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If Policy Isn't Inflationary, 'I'm a Banana': Economist

Inflation has been rising fast in the UK, with a big budget deficit and the Bank of England's quantitative easing policy being blamed by some analysts for it.

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Sharon Lorimer

Data released Tuesday showed a weaker than forecast rise in inflation for May, of 3.4 percent year-on-year, but some believe this will not last.

Liam Halligan, the Chief Economist at Prosperity Capital Management has been worried about inflation for years and warns investors it could get worse from here.

"This really is economics 101… We're running a budget deficit of 12-13 percent of GDP, if that's not inflationary I am a banana," Halligan told CNBC.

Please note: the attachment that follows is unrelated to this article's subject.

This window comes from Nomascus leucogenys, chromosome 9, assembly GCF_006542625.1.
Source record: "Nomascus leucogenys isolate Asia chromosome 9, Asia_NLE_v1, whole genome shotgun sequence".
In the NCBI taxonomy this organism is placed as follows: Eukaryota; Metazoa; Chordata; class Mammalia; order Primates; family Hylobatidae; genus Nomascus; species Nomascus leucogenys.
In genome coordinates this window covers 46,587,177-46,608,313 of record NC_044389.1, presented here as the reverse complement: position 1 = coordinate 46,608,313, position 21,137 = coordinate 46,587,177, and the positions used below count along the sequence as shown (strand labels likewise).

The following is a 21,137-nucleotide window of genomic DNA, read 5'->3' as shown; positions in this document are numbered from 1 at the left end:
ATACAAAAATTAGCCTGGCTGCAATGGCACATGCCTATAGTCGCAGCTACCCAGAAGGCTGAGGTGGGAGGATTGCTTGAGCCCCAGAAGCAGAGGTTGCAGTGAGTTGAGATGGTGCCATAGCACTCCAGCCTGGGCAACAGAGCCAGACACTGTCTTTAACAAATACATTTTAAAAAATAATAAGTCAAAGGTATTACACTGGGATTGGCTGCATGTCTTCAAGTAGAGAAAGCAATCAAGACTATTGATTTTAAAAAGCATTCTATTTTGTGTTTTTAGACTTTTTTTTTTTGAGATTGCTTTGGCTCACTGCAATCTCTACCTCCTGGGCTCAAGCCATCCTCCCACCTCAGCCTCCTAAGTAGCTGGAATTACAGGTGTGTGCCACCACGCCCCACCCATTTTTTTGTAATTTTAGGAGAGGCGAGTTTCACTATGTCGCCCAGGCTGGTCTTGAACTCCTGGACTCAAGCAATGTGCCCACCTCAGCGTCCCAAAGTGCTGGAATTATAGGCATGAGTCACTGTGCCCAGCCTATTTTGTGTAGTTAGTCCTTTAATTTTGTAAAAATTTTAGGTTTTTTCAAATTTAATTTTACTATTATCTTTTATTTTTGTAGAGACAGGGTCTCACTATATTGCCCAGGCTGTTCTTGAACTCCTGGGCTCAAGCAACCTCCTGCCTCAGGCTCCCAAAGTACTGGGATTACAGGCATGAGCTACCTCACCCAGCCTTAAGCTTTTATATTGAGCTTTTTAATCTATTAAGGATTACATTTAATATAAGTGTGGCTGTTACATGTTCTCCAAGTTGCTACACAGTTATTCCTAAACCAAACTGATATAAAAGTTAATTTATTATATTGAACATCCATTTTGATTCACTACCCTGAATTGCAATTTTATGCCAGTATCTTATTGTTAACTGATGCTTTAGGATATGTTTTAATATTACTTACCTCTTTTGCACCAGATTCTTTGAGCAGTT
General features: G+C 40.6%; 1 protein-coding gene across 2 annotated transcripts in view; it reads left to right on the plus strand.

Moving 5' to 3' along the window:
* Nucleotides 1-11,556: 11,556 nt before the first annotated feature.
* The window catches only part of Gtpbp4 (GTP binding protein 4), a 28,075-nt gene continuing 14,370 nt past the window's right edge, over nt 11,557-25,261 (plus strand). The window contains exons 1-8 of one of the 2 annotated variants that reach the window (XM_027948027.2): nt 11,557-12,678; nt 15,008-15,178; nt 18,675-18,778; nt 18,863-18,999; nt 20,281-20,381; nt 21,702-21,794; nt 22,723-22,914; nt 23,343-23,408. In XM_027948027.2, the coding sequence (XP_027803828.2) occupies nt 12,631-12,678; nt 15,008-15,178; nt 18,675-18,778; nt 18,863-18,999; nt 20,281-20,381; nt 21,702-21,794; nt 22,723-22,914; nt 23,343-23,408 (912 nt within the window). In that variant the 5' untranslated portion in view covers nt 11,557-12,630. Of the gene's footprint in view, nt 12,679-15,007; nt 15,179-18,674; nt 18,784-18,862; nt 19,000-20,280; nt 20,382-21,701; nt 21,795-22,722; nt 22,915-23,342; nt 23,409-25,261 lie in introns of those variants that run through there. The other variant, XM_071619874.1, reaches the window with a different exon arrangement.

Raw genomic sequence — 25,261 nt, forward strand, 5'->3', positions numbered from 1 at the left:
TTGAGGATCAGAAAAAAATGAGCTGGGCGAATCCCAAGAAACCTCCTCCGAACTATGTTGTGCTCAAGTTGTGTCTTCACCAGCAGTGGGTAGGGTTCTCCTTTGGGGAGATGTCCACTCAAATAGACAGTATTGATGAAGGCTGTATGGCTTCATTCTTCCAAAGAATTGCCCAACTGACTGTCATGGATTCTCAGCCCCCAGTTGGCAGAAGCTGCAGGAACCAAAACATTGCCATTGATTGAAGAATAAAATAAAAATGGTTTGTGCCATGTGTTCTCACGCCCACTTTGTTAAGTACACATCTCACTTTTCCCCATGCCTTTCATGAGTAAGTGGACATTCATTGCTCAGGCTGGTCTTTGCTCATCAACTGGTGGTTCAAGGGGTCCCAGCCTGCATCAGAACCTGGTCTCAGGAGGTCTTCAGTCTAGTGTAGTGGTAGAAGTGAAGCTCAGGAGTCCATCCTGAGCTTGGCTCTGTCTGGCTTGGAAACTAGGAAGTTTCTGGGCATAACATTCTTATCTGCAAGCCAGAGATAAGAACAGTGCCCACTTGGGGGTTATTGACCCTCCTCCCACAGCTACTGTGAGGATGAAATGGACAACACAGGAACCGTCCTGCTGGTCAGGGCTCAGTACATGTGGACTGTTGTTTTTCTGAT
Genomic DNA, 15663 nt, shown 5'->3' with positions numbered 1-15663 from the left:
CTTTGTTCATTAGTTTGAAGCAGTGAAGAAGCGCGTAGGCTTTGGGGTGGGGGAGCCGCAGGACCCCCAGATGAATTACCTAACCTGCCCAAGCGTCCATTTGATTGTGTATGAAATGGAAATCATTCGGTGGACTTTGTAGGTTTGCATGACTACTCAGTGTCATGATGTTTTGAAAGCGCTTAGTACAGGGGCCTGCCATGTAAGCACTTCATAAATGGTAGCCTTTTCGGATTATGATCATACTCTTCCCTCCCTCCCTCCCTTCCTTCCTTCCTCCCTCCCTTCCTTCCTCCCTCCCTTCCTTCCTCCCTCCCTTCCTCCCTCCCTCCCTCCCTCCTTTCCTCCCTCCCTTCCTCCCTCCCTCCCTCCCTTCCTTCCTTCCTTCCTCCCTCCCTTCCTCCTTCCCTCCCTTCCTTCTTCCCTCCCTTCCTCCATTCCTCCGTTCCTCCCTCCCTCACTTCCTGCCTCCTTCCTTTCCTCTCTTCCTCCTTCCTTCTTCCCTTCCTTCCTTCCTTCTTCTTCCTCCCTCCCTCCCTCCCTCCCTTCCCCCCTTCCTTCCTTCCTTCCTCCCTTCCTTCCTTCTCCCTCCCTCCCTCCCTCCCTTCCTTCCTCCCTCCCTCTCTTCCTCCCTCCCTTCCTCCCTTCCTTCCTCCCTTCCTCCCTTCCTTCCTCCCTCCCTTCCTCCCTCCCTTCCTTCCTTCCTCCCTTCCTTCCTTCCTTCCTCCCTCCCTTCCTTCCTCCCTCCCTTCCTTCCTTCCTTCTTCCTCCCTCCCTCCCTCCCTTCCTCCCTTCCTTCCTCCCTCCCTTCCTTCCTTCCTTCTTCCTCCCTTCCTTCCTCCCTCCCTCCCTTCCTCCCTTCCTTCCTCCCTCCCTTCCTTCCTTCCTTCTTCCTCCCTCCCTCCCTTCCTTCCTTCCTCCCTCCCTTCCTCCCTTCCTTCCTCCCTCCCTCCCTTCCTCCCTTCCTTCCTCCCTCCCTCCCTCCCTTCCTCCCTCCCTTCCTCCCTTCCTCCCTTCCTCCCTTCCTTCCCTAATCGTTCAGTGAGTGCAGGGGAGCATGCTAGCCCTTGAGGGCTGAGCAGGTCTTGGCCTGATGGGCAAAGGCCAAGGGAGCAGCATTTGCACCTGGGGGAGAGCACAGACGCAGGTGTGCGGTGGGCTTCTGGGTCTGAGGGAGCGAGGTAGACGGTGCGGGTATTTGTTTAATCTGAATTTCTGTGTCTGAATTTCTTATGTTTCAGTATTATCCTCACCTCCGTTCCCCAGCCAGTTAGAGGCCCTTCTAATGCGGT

"Inflationary expectations start to spiral once inflation is above a significant level," he added.

Bond investors know this and are very worried about the health of Britain’s finances, Halligan warned.

"The budget deficit in the UK is set to double to £1.5 billion by 2015 and the bond market knows this," he said.

While the new coalition government is working on cutting the deficit, the problem is the total size of the debt, according to Halligan.

"Britain’s tax base is weak as financial services, North Sea oil and the housing market are under considerable pressure," he explained.

The bond market is being held up by the banks who, Halligan said, are being forced by the government to buy Gilts in return for the support they got after the financial crisis.

"The whole market knows the British Government has to unload an unprecedented amount of Gilts," he said.

- Watch the full interview with Liam Halligan above.